News

Odd-Even Gas Rationing System To End Saturday In NYC

People wait in line for over two hours for gasoline as the city continues to recover from superstorm Sandy on November 1, 2012 in New York City. (Photo by Spencer Platt/Getty Images)

People wait in line for over two hours for gasoline as the city continues to recover from superstorm Sandy on November 1, 2012 in New York City. (Photo by Spencer Platt/Getty Images)

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NEW YORK (CBSNewYork/AP) – The first day of the holiday shopping season will be the last full day of post-Superstorm Sandy gasoline rationing in New York City.

The odd-even system is set to end at 6 a.m. Saturday. Mayor Michael Bloomberg signed an order Friday confirming the restriction would expire.

“The odd-even license plate system not only significantly reduced extreme lines, but also eased anxiety and disruptions for drivers at gas stations across the five boroughs,” said Bloomberg. “With more than 85 percent of gas stations now operating – a substantial increase from just 25 percent two weeks ago – and Thanksgiving and Black Friday behind us, the odd-even license plate system will be rescinded.”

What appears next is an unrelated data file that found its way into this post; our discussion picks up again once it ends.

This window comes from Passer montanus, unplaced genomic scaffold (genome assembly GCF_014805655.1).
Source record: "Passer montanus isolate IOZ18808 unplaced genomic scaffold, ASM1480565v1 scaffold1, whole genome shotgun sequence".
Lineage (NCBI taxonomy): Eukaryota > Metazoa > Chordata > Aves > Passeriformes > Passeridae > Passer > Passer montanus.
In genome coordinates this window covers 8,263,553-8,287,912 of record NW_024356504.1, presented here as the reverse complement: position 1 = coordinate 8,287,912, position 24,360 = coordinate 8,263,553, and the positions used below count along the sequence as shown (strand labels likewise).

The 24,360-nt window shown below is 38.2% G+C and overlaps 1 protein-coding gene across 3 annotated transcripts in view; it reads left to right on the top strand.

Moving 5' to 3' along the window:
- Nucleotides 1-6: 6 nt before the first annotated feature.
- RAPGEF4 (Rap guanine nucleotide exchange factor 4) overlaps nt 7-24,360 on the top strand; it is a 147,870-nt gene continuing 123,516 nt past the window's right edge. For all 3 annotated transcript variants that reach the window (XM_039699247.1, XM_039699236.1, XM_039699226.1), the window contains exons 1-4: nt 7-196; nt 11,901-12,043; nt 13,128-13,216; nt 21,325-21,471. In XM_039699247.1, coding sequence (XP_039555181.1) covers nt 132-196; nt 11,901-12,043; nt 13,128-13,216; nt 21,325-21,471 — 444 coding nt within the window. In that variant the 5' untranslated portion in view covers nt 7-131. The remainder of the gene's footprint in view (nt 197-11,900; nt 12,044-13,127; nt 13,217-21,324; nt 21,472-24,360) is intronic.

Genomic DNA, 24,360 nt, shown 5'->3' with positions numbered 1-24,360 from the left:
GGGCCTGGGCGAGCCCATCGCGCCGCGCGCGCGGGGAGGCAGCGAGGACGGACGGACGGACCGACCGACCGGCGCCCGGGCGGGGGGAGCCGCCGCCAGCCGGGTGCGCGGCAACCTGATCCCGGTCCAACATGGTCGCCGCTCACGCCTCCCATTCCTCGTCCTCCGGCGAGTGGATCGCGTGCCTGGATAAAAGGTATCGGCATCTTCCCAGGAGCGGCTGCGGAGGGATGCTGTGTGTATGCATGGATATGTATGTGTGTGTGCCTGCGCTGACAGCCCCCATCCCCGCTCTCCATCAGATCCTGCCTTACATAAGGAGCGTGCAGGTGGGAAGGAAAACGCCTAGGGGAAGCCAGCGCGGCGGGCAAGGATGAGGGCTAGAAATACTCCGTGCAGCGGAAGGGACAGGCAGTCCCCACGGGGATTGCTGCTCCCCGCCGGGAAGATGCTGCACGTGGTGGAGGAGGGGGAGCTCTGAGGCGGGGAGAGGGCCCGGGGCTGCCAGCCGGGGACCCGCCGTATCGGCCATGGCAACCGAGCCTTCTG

The odd-even gas rationing system was instituted on Nov. 9 in an effort to ease long lines associated with the gas crunch that occurred in the days after the storm. On Sunday, Bloomberg extended the restriction until 6 a.m. Saturday in the city.

Similar rationing has ended in New Jersey and on Long Island.

The system limits drivers to filling up on odd or even days, depending on the last digit of their license plate number.

(TM and Copyright 2012 CBS Radio Inc. and its relevant subsidiaries. CBS RADIO and EYE Logo TM and Copyright 2012 CBS Broadcasting Inc. Used under license. All Rights Reserved. This material may not be published, broadcast, rewritten, or redistributed. The Associated Press contributed to this report.)